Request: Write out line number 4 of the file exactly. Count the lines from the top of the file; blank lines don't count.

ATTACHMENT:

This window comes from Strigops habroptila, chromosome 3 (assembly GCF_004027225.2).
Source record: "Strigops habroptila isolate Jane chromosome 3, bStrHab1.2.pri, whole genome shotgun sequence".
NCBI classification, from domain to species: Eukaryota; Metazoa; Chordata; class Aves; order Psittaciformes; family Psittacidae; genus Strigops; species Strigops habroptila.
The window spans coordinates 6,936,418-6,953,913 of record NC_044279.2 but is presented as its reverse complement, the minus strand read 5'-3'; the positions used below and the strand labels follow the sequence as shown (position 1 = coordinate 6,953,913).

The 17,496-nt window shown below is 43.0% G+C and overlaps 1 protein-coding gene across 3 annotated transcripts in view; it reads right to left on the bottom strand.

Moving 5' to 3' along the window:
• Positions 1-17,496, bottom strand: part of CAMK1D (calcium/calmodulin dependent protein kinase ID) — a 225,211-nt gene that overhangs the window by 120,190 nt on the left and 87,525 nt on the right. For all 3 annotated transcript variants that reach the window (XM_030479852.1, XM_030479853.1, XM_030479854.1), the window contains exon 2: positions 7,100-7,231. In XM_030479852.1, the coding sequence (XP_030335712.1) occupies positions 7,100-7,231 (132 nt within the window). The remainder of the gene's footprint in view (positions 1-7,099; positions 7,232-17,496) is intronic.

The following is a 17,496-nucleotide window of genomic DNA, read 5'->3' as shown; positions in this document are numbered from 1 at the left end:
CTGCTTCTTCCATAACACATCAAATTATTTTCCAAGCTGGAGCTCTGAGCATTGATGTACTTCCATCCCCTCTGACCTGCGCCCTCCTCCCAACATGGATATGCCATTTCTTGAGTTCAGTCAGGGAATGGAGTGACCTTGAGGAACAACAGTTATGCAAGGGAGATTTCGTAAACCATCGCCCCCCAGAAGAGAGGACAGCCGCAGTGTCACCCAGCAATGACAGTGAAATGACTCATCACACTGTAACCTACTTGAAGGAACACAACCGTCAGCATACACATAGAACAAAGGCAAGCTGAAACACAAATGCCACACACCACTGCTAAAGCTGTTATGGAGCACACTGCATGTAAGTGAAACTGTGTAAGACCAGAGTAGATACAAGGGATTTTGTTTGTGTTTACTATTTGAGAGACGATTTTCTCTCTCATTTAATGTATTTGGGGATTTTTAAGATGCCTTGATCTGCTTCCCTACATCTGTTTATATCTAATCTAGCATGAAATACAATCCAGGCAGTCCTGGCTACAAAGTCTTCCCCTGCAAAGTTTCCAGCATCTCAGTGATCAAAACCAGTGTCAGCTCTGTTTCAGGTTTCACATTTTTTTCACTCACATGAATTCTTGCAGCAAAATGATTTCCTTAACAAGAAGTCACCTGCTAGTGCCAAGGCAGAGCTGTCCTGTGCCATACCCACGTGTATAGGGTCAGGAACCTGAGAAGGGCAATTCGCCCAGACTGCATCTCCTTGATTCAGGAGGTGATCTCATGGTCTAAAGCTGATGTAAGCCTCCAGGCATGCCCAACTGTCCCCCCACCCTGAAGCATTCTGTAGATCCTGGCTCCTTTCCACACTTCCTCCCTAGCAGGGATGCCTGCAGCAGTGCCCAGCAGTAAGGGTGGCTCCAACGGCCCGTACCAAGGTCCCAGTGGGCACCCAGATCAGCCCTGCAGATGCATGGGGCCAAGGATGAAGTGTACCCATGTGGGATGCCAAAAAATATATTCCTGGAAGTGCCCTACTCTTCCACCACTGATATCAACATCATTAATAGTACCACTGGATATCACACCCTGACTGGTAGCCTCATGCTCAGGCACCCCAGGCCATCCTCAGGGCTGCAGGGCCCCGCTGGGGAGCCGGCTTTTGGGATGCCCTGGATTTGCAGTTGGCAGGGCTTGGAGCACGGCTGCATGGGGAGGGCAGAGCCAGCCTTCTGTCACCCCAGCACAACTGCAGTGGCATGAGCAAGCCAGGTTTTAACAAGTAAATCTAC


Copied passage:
The window spans coordinates 6,936,418-6,953,913 of record NC_044279.2 but is presented as its reverse complement, the minus strand read 5'-3'; the positions used below and the strand labels follow the sequence as shown (position 1 = coordinate 6,953,913).